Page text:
I currently trust pdf for all my presentations; the lecture slides made with Rmd->beamer, and talks with Keynote. I've tried html frameworks a few times but so far haven't seen a clear advantage (and find pdf more reliable and portable).
However, I've recently been considering how the background of my slides is often not well-adjusted to the room (because I necessarily prepared it somewhere else, before the talk/lecture). In particular, the contrast and brightness of the main text and the background could really use some last-minute adjustment to the presentation conditions. For instance I find that my beamer template (m theme) still has a background that is too white (98% grey) for the comfort and attention of the audience (staring at a bright rectangle in a dim room – we're so used to it that it took me a while to realise that this is not conducive to paying attention to the lecturer, or even to the material on display). I can easily pick a more balanced theme setting (95% seems sensible, coincidentally also ggplot2's grey theme), but it got me thinking: could this be embedded in the presentation software? (not with beamer or Keynote, as far as I know).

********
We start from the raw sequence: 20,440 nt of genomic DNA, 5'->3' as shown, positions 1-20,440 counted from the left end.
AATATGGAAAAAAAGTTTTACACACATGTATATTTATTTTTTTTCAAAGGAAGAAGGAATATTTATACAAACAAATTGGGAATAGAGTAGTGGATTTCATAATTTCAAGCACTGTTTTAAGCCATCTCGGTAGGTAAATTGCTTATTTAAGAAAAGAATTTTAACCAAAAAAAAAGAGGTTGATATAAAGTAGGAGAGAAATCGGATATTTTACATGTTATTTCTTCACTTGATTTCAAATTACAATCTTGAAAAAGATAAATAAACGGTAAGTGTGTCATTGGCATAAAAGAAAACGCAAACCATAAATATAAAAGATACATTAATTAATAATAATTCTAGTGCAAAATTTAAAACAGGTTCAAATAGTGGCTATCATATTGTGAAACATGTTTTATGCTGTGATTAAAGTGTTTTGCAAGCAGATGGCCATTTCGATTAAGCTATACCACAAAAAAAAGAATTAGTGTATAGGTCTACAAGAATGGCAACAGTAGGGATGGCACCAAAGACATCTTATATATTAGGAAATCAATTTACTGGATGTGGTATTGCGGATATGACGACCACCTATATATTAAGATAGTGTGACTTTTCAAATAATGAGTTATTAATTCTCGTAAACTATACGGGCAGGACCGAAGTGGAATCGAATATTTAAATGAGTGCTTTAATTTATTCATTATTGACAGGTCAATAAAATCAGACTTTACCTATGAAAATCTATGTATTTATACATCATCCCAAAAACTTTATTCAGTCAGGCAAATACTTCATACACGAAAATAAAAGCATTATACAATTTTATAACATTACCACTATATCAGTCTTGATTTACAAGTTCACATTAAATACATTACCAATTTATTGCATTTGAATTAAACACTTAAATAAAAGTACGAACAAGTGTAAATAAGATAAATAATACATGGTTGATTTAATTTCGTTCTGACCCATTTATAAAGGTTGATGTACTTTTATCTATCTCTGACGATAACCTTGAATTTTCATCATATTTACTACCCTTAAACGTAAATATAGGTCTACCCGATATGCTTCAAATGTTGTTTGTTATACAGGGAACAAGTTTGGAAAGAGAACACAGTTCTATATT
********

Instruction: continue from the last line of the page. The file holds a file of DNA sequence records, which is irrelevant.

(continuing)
Some html frameworks (bootsrap, I think? but also bookdown's default output) provide a switch to different font sizes, theme, etc. for the reader of a webpage to adjust their experience to their optimum level of comfort. Could the same be done with, say, xarigan? I'm thinking of a simple discrete slider for the equivalent of "fg" and "bg" parameters in beamer, tuning their brightness/darkness (and having other elements inherit this overall setting to adjust harmoniously).
Obviously the most effective strategy would be to recompile the entire document, so that even plots etc. also adjust, but I'm thinking of a light-weight (and much less risky!) alternative for when you're about to start a talk.